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Reports: Obama To Limit Drones, Urge Action On Guantanamo

An American flag flying over Camp VI, where detainees are housed at the U.S. Naval Base at Guantanamo Bay.
Bob Strong
Reuters /Landov
An American flag flying over Camp VI, where detainees are housed at the U.S. Naval Base at Guantanamo Bay.
From 'Morning Edition': Dina Temple-Raston reports

Ahead of his much-anticipated speech Thursday afternoon at the National Defense University, there's word that President Obama:


-- Will announce he's going to "sharply curtail the instances when unmanned aircraft can be used to attack in places that are not overt war zones, countries like Pakistan, Yemen and Somalia," The New York Times says. It adds that "the rules will impose the same standard for strikes on foreign enemies now used only for American citizens deemed to be terrorists."

Word about what the president may say follows the administration's acknowledgement Wednesday that four U.S. citizens have been killed by drone strokes "far outside traditional battlefields," as NPR's Carrie Johnson reported for us.


-- Plans to renew his effort to close the terrorist detention center at Guantanamo Bay, Cuba. On Morning Edition, NPR's Dina Temple-Raston reported that the president is "expected to appoint someone whose sole responsibility will be to move detainees out of Guantanamo."

The Miami Herald adds that it has been told by a White House official that "the president will reiterate his strong commitment to closing the detention facility at Guantánamo as a part of our effort to align our counter-terrorism strategy with our values." According to that official, the speech will include "a number of specific steps to advance that goal."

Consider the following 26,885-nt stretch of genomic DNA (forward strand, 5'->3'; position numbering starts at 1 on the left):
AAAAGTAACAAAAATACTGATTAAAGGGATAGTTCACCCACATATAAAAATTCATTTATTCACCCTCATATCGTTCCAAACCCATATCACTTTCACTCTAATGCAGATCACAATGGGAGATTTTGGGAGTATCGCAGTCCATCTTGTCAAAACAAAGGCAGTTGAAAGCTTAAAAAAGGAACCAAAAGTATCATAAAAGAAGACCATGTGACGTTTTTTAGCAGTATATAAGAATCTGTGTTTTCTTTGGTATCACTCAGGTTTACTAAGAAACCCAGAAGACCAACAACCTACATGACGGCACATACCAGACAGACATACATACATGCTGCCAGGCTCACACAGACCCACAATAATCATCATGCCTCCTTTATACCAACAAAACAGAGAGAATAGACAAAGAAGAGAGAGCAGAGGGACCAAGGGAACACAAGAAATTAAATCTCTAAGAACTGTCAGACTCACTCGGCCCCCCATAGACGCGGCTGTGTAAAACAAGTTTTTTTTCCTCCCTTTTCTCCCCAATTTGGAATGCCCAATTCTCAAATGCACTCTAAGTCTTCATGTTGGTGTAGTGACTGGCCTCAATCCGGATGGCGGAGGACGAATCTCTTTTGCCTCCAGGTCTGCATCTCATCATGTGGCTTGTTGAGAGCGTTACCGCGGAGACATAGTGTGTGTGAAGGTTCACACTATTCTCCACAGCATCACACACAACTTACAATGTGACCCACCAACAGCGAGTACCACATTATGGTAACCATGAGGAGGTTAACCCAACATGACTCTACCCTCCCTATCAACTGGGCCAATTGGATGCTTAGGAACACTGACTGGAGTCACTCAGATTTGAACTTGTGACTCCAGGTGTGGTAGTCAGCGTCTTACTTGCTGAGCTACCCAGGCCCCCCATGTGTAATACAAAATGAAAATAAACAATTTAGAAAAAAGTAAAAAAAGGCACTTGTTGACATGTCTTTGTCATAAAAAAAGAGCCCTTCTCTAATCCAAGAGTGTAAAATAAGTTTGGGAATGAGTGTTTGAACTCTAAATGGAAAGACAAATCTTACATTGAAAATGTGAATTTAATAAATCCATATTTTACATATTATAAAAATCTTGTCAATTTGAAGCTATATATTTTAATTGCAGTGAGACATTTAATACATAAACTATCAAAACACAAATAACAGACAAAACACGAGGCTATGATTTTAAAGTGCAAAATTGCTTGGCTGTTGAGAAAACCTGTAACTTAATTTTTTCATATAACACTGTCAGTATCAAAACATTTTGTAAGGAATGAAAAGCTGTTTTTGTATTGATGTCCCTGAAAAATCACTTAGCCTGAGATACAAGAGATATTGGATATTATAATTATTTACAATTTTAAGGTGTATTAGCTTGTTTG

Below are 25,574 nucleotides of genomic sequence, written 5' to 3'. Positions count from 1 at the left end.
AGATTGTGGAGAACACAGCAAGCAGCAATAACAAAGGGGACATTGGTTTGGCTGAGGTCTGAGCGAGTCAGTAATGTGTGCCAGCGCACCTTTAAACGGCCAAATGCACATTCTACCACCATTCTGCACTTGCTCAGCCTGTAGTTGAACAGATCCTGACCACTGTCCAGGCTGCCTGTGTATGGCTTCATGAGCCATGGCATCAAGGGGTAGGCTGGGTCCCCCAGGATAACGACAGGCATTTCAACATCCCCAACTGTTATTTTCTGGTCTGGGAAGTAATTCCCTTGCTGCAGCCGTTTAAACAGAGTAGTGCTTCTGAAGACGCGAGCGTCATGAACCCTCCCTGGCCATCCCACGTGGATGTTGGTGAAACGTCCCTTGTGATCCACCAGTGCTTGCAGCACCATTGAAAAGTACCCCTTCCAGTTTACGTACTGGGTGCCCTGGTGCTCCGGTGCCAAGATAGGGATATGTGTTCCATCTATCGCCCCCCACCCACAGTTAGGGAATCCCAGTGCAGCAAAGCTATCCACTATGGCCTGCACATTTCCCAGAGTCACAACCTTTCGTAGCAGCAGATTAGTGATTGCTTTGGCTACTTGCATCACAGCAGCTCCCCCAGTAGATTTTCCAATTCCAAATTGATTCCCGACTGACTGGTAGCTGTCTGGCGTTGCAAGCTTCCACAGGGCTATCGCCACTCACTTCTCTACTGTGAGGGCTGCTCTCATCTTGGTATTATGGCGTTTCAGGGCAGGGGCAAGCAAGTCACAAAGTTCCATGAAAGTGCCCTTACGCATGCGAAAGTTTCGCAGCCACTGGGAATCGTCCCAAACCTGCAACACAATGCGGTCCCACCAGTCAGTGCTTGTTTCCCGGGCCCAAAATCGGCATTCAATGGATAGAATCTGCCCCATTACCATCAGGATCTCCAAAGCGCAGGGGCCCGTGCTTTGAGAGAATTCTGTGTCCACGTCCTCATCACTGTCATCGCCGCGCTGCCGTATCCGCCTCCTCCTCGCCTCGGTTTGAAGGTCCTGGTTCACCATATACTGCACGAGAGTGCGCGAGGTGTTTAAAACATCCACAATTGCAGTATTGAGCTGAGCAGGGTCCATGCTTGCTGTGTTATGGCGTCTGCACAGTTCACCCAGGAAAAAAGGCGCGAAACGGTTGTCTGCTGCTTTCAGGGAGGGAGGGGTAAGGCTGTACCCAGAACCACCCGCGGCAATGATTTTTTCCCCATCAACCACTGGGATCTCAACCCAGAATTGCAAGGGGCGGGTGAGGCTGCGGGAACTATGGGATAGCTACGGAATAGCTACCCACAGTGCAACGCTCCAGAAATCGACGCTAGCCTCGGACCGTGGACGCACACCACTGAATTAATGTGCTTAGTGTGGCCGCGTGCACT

NPR's Scott Horsley reminds our Newscast Desk that "lawmakers have so far blocked efforts to move Guantanamo prisoners to the U.S. But White House spokesman Jay Carney suggests there may be options to move them elsewhere."

The Wall Street Journal has reported that it's been told by "U.S. officials" that the president plans in coming weeks "to lift the administration's prohibition on sending detainees to Yemen."

On Morning Edition, Daphne Eviatar of the advocacy group Human Rights First said "it should not be a major problem for the United States to develop a process by which it could transfer detainees to Yemen." According to our colleague Dina, "officials say the president will say as much in his address."

The president is due to speak at 2 p.m. ET. The White House will be webcasting, and we'll watch for news and update.

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Mark Memmott is NPR's supervising senior editor for Standards & Practices. In that role, he's a resource for NPR's journalists – helping them raise the right questions as they do their work and uphold the organization's standards.